The willie wagtail feeds on a variety of insects and their larvae (2) (3) (4) (6), as well as occasionally taking spiders, small fish, worms, lizards and grass seeds (3). An active feeder, it can often be seen darting about as it hunts for prey on the ground. This species also takes insects in the air, often after an acrobatic chase (2) (3) (4) (6), and sometimes follows large animals or even mowers and tractors to catch the insects they disturb (2) (3) (6) (8). The willie wagtail is quite a tame and fearless bird, and often forages close to humans (2) (3) (4) (6), as well as taking insects attracted to street lights or disturbed by passing cars (3).
The characteristic tail-wagging of the willie wagtail is often accompanied by brief flashes of the wings, and both behaviours are thought to be used to flush out insect prey by startling it into flight (3) (5) (7) (8). The willie wagtail is usually seen alone or in pairs, but it may form flocks in winter, often foraging with other bird species (2) (3) (5) (6).
The breeding season of the willie wagtail varies with location, usually occurring between August and January or February in Australia (2) (3) (6), or in any month if conditions are favourable (3) (6). Three or even four broods of chicks can sometimes be raised in a single season (2) (3) (6). The willie wagtail is monogamous (3), and breeding pairs can be aggressive in defending their territory, even chasing away larger animals (3) (6), including humans (3).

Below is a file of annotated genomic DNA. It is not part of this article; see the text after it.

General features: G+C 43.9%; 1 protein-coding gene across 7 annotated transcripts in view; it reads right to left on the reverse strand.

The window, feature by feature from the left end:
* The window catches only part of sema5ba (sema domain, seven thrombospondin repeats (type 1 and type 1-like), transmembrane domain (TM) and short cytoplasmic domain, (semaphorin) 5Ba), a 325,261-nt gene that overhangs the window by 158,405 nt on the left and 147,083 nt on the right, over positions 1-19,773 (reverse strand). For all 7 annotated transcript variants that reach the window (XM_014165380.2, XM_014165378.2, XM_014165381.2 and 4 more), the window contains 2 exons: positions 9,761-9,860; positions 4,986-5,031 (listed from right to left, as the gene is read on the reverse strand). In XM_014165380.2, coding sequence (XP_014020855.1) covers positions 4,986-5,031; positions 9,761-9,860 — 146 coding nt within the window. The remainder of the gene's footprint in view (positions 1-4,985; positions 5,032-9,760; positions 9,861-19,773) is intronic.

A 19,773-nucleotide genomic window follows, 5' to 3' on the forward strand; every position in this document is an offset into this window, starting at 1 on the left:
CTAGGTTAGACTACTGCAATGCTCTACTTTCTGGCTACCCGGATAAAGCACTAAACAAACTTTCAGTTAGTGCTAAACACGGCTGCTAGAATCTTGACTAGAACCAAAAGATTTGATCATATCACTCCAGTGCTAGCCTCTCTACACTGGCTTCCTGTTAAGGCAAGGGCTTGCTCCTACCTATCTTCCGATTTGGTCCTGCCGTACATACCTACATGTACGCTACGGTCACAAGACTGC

Both the male and female willie wagtail help to build the nest, which consists of a neat, rounded cup of fine dry grasses, bark shreds and other plant material, sometimes with animal hair or feathers. The nest is coated in cobwebs and is lined with hair, grass or other fibres (2) (3) (6). Most Rhipidura species build nests that have a wineglass shape, with a hanging ‘tail’ of material below. The willie wagtail is unusual in building a tailless, cup-shaped nest, which may allow it to use a wider variety of nest sites (8), including the horizontal forks of branches, or artificial structures such as fence posts or rafters (3). The nest of this species may be reused over successive years (2) (3) (6).
The willie wagtail usually lays a clutch of three to four eggs, which are white to cream, buff or greyish, and are spotted and blotched with grey or brown. The eggs are incubated by both sexes, and typically hatch after about 14 days (2) (3) (6). The young willie wagtails leave the nest at 11 to 17 days old (3), after which they remain with the adults until the eggs from the next clutch start to hatch (2) (6).
The nests of the willie wagtail are often parasitised by various cuckoo species, and its eggs and chicks can also be lost to predators such as birds, rats and cats (3). However, individuals that survive can potentially live for up to 15 years (6).